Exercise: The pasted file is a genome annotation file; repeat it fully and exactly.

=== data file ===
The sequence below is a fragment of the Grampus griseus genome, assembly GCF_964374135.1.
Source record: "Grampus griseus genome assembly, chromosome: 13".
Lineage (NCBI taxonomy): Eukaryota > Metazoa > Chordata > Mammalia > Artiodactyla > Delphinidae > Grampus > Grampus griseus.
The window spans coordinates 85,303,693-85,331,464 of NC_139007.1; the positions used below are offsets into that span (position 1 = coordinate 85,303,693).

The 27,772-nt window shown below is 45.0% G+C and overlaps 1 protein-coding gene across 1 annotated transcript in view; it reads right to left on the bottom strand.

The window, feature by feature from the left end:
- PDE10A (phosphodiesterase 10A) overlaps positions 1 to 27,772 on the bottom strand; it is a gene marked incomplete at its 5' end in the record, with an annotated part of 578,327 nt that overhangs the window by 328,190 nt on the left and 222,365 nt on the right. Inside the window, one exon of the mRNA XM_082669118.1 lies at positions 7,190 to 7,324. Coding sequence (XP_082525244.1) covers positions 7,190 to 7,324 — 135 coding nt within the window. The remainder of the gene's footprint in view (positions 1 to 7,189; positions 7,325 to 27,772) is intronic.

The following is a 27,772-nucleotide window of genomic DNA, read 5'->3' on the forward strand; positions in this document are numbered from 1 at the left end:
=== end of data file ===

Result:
The sequence below is a fragment of the Grampus griseus genome, assembly GCF_964374135.1.
Source record: "Grampus griseus genome assembly, chromosome: 13".
Lineage (NCBI taxonomy): Eukaryota > Metazoa > Chordata > Mammalia > Artiodactyla > Delphinidae > Grampus > Grampus griseus.
The window spans coordinates 85,303,693-85,331,464 of NC_139007.1; the positions used below are offsets into that span (position 1 = coordinate 85,303,693).

The 27,772-nt window shown below is 45.0% G+C and overlaps 1 protein-coding gene across 1 annotated transcript in view; it reads right to left on the bottom strand.

The window, feature by feature from the left end:
- PDE10A (phosphodiesterase 10A) overlaps positions 1 to 27,772 on the bottom strand; it is a gene marked incomplete at its 5' end in the record, with an annotated part of 578,327 nt that overhangs the window by 328,190 nt on the left and 222,365 nt on the right. Inside the window, one exon of the mRNA XM_082669118.1 lies at positions 7,190 to 7,324. Coding sequence (XP_082525244.1) covers positions 7,190 to 7,324 — 135 coding nt within the window. The remainder of the gene's footprint in view (positions 1 to 7,189; positions 7,325 to 27,772) is intronic.

The following is a 27,772-nucleotide window of genomic DNA, read 5'->3' on the forward strand; positions in this document are numbered from 1 at the left end: